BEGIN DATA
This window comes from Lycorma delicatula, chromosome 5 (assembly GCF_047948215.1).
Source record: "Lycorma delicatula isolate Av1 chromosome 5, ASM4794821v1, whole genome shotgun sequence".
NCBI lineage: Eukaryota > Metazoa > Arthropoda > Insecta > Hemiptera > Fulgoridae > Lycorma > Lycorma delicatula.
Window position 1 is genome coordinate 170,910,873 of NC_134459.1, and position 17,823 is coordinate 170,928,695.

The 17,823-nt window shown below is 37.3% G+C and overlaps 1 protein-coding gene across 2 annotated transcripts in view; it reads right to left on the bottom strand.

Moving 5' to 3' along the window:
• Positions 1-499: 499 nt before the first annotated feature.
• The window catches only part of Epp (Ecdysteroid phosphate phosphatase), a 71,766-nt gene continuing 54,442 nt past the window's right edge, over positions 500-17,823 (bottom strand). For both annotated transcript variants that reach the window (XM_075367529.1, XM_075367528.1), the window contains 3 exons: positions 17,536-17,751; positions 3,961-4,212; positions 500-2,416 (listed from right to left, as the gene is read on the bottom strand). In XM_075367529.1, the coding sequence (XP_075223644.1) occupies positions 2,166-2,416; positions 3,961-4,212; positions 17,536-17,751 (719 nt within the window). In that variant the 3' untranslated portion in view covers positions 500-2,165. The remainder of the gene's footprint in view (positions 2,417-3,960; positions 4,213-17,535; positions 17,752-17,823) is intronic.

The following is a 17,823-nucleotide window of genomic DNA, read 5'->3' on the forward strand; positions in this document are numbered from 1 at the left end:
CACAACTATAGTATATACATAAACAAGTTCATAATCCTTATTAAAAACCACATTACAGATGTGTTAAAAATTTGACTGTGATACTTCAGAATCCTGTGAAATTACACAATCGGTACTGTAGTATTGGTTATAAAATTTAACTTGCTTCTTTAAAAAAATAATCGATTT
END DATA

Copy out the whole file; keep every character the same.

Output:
This window comes from Lycorma delicatula, chromosome 5 (assembly GCF_047948215.1).
Source record: "Lycorma delicatula isolate Av1 chromosome 5, ASM4794821v1, whole genome shotgun sequence".
NCBI lineage: Eukaryota > Metazoa > Arthropoda > Insecta > Hemiptera > Fulgoridae > Lycorma > Lycorma delicatula.
Window position 1 is genome coordinate 170,910,873 of NC_134459.1, and position 17,823 is coordinate 170,928,695.

The 17,823-nt window shown below is 37.3% G+C and overlaps 1 protein-coding gene across 2 annotated transcripts in view; it reads right to left on the bottom strand.

Moving 5' to 3' along the window:
• Positions 1-499: 499 nt before the first annotated feature.
• The window catches only part of Epp (Ecdysteroid phosphate phosphatase), a 71,766-nt gene continuing 54,442 nt past the window's right edge, over positions 500-17,823 (bottom strand). For both annotated transcript variants that reach the window (XM_075367529.1, XM_075367528.1), the window contains 3 exons: positions 17,536-17,751; positions 3,961-4,212; positions 500-2,416 (listed from right to left, as the gene is read on the bottom strand). In XM_075367529.1, the coding sequence (XP_075223644.1) occupies positions 2,166-2,416; positions 3,961-4,212; positions 17,536-17,751 (719 nt within the window). In that variant the 3' untranslated portion in view covers positions 500-2,165. The remainder of the gene's footprint in view (positions 2,417-3,960; positions 4,213-17,535; positions 17,752-17,823) is intronic.

The following is a 17,823-nucleotide window of genomic DNA, read 5'->3' on the forward strand; positions in this document are numbered from 1 at the left end:
CACAACTATAGTATATACATAAACAAGTTCATAATCCTTATTAAAAACCACATTACAGATGTGTTAAAAATTTGACTGTGATACTTCAGAATCCTGTGAAATTACACAATCGGTACTGTAGTATTGGTTATAAAATTTAACTTGCTTCTTTAAAAAAATAATCGATTT